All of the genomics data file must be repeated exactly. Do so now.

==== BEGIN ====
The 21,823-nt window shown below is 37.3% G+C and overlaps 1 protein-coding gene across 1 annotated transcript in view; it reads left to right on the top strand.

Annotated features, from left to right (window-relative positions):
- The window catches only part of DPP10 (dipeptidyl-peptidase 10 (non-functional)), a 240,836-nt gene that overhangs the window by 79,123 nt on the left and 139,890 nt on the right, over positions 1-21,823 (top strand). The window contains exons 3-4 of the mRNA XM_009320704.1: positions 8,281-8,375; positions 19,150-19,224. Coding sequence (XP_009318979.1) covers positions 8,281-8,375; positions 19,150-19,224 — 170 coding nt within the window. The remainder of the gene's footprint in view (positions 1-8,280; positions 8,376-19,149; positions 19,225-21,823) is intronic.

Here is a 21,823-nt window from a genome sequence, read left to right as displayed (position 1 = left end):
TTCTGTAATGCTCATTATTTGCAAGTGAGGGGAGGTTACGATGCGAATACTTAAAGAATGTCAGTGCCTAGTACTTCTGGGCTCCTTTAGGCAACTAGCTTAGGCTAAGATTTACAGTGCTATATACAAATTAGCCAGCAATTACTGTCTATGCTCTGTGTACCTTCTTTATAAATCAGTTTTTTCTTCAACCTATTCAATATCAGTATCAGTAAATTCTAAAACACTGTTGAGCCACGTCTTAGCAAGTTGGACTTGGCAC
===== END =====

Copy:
The 21,823-nt window shown below is 37.3% G+C and overlaps 1 protein-coding gene across 1 annotated transcript in view; it reads left to right on the top strand.

Annotated features, from left to right (window-relative positions):
- The window catches only part of DPP10 (dipeptidyl-peptidase 10 (non-functional)), a 240,836-nt gene that overhangs the window by 79,123 nt on the left and 139,890 nt on the right, over positions 1-21,823 (top strand). The window contains exons 3-4 of the mRNA XM_009320704.1: positions 8,281-8,375; positions 19,150-19,224. Coding sequence (XP_009318979.1) covers positions 8,281-8,375; positions 19,150-19,224 — 170 coding nt within the window. The remainder of the gene's footprint in view (positions 1-8,280; positions 8,376-19,149; positions 19,225-21,823) is intronic.

Here is a 21,823-nt window from a genome sequence, read left to right as displayed (position 1 = left end):
TTCTGTAATGCTCATTATTTGCAAGTGAGGGGAGGTTACGATGCGAATACTTAAAGAATGTCAGTGCCTAGTACTTCTGGGCTCCTTTAGGCAACTAGCTTAGGCTAAGATTTACAGTGCTATATACAAATTAGCCAGCAATTACTGTCTATGCTCTGTGTACCTTCTTTATAAATCAGTTTTTTCTTCAACCTATTCAATATCAGTATCAGTAAATTCTAAAACACTGTTGAGCCACGTCTTAGCAAGTTGGACTTGGCAC